The insignificance of certain social signifiers in their new Canadian environment, like school rankings, was also strange to them. An unspoken motto in our house was that what is measured, is managed, and it felt strange to move across the globe, then have a fundamental part of your life diminished, seemingly not important anymore in the grand scheme of things. You get angry, then tired, then complacent.
Yet, our family’s situation is not uncommon, at all – we are but a product of the forces that propelled globalization and capitalism into the spotlight, a tiny, emotionally charged consequence of growth for the sake of survival. And if growth means survival, then to survive, we must understand how to quantify the un-quantifiable.
What are the hidden cultural consequences when we try to quantify un-quantifiable values?
The current economy is dominated by silicon valley's 'move fast and break things' nature - companies are built and destroyed without considering what is being broken, and what the motives behind moving fast are.
There is a persistent, ever-growing narrative that each newest technological advance will be the one to save us, ignoring advances in other 'world-saving' fields: public policy, politics, and general structural reform, among many others. We have to start asking who is benefiting from this optimization and growth - often, it's not an advance for society as it is marketed as, but rather used as a means to achieve another end, including but not limited to mass surveillance, control, and financial gain.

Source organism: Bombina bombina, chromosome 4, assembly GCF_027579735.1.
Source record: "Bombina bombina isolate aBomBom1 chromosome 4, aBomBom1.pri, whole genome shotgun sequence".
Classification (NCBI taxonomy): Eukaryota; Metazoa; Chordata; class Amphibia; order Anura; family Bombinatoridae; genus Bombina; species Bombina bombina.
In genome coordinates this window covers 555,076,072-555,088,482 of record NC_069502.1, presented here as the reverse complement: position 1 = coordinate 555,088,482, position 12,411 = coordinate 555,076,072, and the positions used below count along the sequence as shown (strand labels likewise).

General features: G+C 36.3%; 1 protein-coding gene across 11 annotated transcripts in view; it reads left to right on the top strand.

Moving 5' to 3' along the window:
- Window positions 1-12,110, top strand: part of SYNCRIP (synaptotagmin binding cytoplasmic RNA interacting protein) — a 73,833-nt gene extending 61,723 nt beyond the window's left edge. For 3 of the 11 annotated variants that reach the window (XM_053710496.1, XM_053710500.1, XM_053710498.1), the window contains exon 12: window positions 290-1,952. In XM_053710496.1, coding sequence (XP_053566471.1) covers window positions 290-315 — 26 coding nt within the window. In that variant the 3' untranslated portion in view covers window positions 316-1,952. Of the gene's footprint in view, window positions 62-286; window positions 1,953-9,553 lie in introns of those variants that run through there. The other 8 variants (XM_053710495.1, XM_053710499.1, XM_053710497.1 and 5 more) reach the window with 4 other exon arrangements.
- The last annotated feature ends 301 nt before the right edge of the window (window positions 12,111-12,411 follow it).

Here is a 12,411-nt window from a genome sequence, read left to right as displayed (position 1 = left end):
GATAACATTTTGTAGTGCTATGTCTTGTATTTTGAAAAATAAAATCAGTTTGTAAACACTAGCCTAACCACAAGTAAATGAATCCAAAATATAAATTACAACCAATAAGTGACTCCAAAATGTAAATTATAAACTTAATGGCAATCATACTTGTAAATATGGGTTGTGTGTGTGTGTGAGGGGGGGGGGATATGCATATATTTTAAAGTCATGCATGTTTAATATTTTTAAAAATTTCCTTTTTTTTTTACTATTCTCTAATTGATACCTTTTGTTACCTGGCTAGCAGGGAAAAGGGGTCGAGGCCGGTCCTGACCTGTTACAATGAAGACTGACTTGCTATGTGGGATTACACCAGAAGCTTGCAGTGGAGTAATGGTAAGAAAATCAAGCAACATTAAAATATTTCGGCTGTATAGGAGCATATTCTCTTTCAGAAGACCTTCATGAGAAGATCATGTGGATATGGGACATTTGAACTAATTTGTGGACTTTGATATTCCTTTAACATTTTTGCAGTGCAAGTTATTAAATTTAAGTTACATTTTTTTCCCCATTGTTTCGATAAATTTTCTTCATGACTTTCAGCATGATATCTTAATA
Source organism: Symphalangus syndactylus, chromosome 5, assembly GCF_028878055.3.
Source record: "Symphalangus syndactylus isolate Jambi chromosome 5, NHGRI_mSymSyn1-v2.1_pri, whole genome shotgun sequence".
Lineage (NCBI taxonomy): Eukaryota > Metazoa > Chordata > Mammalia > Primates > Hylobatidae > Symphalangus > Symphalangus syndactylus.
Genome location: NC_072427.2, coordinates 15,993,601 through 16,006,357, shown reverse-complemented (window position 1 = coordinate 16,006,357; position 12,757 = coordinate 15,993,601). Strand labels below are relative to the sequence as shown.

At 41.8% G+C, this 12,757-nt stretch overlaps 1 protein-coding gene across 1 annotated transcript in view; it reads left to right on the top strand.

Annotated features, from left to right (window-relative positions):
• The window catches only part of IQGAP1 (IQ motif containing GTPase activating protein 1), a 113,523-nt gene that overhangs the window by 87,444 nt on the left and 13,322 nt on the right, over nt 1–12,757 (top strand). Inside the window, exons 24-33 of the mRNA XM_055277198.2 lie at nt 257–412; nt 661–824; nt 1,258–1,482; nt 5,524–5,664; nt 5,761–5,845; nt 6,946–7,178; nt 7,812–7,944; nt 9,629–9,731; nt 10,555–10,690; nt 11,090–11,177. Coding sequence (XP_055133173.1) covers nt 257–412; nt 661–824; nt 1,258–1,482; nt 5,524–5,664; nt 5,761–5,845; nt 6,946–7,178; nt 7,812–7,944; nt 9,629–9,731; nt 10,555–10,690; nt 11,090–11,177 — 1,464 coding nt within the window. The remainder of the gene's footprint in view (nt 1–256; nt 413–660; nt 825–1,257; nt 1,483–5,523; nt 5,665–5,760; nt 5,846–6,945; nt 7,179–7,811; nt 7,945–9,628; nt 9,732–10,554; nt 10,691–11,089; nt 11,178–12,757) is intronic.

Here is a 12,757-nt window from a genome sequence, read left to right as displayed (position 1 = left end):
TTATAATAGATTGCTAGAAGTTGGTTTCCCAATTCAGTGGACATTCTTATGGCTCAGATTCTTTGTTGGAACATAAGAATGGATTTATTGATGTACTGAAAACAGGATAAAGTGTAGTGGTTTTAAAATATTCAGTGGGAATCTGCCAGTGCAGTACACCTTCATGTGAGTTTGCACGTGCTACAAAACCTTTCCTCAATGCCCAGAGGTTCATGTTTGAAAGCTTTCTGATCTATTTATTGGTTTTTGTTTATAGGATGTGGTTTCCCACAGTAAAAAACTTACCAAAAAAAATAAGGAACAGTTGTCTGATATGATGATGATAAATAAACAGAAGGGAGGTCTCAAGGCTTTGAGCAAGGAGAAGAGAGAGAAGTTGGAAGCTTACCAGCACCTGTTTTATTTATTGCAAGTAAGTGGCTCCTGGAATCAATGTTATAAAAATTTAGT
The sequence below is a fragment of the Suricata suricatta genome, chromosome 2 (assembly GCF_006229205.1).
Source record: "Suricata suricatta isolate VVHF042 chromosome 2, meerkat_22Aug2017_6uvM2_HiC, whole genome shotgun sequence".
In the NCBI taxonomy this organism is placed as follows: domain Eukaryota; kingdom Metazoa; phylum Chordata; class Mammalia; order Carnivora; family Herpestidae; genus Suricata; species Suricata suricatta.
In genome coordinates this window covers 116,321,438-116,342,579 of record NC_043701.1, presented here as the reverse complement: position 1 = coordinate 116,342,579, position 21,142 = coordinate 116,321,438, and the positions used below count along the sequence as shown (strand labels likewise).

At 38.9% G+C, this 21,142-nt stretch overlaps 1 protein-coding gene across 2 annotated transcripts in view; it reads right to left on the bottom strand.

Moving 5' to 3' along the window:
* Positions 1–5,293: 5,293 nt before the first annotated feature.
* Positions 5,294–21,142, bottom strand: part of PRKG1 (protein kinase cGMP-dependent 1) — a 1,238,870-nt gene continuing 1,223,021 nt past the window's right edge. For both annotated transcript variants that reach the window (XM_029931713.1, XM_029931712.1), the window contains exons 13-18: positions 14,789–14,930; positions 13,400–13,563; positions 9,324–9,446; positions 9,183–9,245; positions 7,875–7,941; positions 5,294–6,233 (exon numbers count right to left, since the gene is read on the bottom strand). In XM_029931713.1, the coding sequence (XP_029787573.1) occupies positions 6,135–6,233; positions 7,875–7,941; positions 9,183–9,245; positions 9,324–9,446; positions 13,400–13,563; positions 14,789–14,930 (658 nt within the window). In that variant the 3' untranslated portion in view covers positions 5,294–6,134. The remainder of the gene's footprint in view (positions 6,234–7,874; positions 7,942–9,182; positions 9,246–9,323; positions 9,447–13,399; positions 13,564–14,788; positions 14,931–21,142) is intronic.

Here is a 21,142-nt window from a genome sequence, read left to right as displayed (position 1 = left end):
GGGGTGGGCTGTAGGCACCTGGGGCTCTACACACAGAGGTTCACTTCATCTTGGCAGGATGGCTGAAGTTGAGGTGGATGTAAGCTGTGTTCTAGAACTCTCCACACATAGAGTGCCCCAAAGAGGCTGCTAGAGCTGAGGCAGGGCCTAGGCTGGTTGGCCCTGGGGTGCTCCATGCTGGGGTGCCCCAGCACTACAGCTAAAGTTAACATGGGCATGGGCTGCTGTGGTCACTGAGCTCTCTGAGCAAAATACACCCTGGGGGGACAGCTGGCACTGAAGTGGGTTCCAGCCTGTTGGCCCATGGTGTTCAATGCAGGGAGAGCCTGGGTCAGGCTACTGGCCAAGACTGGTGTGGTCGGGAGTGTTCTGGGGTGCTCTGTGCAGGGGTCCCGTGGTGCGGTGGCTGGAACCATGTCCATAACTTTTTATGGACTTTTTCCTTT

Despite an public aversion to corporate power, this tech-dominant form of acceleration still bleeds into the creative world, impacting how cultural products and destinations are created and maintained:
the advent of the Digital Artistic Assistant, more often marketed as a way to create faster and to push productivity, than as a way of opening up new artistic possibilities;
the city's hidden contempt of the seemingly ‘mystical’, non-existent, and therefore non-quantifiable benefits of cultural heritage sites;
It seems like if no one is around the measure, and advocate for the impact of culture, it gets bulldozed for the sake of growth.
Growth does not always equal improvement. Growth with an agenda can be shrouded as positive change, can be another arbitrary human metric that was implemented because somebody felt pressured to show results, to grow for appearances’ sake.
So reluctantly, we grow.
I'd like to, first and foremost, thank Trinity Square Video and the Digital Justice Lab, for giving my cohort and I the freedom + trust to explore our own ideas of a sustainable, inclusive digital future.
Thank you to Nasma Ahmed, Emily Fitzpatrick, Mari Zhou, and many more on the team for your support, leadership, and patience as we worked on these projects during such a turbulent time.
A special thanks to my project mentor, Craig Fahner, for always pointing me in the right direction when I needed it, and for giving much-needed guidance and resources as I tackled new academic texts.